• Should or shouldn’t nuclear be part of the transition from fossil fuels? (My sense of the group is that most felt the answer was no, and someone suggested making there be a “no nuclear” clause in CF&D.),
      • What are the pros and cons of biomass? (It was suggested that using corn for ethanol is a net contributor to carbon in the atmosphere, but that using grasses grown with the appropriate agricultural methods is carbon neutral. Research is being conducted on this at the University of Iowa. We’d like to learn more about this.)
      • Does CF&D necessarily mean more nuclear and/or biomass?
  • Speakers List:
    • Jenna Hammerich is starting a list of potential speakers for future ICCA meetings, so if there’s someone local you’d like to hear from, let her know (jenna.hammerich@gmail.com).
  • Energy Efficiency in Rental Housing:
    • Thanks to Barbara Ekstein and Salomé Phillmann, we have two documents related to this issue. One is a proposal made to the Iowa City Council in 2013 to help make rental housing more environmentally sustainably (put together by, among others, then high school student Eli Shepard, now at Grinnell College). I don’t know what action, if any, was taken regarding that proposal. The other is some research Salomé has done on what’s being done on this issue elsewhere, particularly in France. We discussed whether this issue falls within the purview of ICCA – some felt it did and some felt it didn’t.
      • If you would like a copy of either or both of these documents, email Peter (prolnick@truman.edu).
  • Dialogue Between Environmental Activists and Labor Activists:
    • Peter Rolnick recently met with Bill Gerhard (President, Iowa State Building & Construction Trades Council) and Jesse Case (organizer and business agent for Teamsters Local 238), and they agreed to come to our January 20th meeting to talk with us. Tonight the ICCA group agreed that such a meeting to begin to find common ground between our work and that of local Labor Unions was worth pursuing. We agreed to commit half of our January meeting to this discussion. Peter consulted with Bill, and decided that Bill and Jesse would come to the meeting from 7-7:45 pm (after that they would be welcome to stay, but we would move on to other business).
  • Beadology Offer/Fundraising: 
    • We decided not to accept, at this time, Karen Kubby’s generous offer of a special shopping time at Beadology for ICCA supporters, some of the proceeds of which would go to ICCA, at least until we have a clearer idea of our purpose and direction (see below). Peter Rolnick called her and let her know. She also provided a standing offer for use of their back room for meetings (it can hold about 30 people at tables, and about 50 people without tables).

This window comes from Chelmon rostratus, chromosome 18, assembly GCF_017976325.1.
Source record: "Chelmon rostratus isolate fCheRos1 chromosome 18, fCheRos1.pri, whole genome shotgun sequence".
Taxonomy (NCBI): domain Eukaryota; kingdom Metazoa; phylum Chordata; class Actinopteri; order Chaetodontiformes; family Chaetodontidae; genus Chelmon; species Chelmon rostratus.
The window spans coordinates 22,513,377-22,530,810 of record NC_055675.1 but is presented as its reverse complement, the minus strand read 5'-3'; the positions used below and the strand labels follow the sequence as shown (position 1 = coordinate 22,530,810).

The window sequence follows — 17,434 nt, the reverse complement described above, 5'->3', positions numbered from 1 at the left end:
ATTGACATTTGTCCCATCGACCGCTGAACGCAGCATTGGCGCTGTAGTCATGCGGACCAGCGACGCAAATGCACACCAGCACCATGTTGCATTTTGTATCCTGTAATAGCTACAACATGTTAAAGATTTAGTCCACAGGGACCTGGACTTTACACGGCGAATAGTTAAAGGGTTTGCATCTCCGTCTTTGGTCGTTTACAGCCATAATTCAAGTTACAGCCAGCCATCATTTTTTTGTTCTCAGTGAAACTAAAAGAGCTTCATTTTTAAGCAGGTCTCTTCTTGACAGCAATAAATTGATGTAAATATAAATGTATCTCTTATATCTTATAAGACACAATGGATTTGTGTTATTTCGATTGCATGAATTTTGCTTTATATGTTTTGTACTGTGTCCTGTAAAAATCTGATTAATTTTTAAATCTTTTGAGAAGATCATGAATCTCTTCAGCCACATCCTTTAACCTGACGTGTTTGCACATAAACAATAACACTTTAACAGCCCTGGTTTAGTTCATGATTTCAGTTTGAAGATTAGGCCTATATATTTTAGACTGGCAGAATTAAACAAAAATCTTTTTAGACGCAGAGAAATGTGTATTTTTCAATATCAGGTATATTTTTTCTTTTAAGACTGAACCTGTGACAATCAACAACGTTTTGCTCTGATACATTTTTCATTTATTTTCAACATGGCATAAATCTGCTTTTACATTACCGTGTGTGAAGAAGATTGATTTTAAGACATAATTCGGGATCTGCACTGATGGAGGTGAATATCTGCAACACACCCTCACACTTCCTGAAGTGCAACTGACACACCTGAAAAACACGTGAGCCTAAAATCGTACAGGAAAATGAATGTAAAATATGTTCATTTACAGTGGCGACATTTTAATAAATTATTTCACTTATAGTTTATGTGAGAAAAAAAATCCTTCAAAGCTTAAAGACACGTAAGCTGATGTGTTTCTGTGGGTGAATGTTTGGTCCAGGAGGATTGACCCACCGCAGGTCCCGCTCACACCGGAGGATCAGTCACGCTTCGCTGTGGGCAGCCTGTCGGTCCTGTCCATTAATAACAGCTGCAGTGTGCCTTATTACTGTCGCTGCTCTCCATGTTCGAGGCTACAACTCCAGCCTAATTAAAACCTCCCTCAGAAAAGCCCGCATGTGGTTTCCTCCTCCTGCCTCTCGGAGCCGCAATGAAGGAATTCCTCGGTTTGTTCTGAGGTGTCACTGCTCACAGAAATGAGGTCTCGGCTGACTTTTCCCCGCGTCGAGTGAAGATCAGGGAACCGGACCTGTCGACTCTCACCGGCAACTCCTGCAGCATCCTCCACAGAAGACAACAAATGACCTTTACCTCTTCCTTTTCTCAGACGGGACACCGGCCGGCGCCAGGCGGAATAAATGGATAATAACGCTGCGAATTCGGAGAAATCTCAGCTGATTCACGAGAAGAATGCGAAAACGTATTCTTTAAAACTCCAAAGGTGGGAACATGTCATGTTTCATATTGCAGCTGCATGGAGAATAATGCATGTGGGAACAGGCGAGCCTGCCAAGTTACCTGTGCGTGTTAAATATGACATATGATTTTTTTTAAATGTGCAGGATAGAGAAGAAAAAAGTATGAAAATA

• It was suggested that, if we do wish to pursue fundraising, we could also talk to Ride restaurant; they dedicate certain days to fundraising for local groups. Jenna Hammerich has emailed Ride to inquire about this.
  • Purpose and Direction of ICCA:
    • We had a wide ranging discussion on what the mission of ICCA should be. The following ideas were briefly discussed:
      • The closest thing I could find on our website to a mission statement is:
        • “[ICCA is] A group of individuals from widely different social, economic, faith, and political backgrounds… bound by a common concern for the environment, with a desire to engage in effective and meaningful action to protect it. We hold these convictions: that it is our collective responsibility to protect this world on which all life depends, and that we are bound by human compassion to work towards social justice for those most greatly affected by our failure to do so.”
      • We should have a list of all local environmental groups, and check for overlap between what each of them do and what we focus on.
      • Should we be working on CF&D only?
      • We should strengthen our link with Citizens’ Climate Lobby (CCL, a world-wide organization devoted to promoting CF&D).
        • Peter Rolnick plans to become the “official” contact person with the national CCL organization (unless someone else wants to do that), and will try to get that in place before our January meeting. It has been suggested that the Madison WI CCL group is especially successful, so maybe some of us could make a trip to Madison and meet with them to get ideas.
      • We used to have Saturday meetings that coincided with the CCL weekly (or monthly?) informational phone calls. Those were inspiring. Should we start doing that again?, Or, should we record those calls and then watch at beginning of our Wednesday monthly meeting? (Most people seemed to be against this last idea.)
      • Should we form a Speakers Bureau, in which members of our group who want to would make themselves available to speak on topics (e.g. the science behind climate change, the connection between agricultural practices and climate change, carbon fee & dividend, etc.). They could speak at local schools, churches, Lions Club, Rotary Club, Kirkwood, U of I, etc.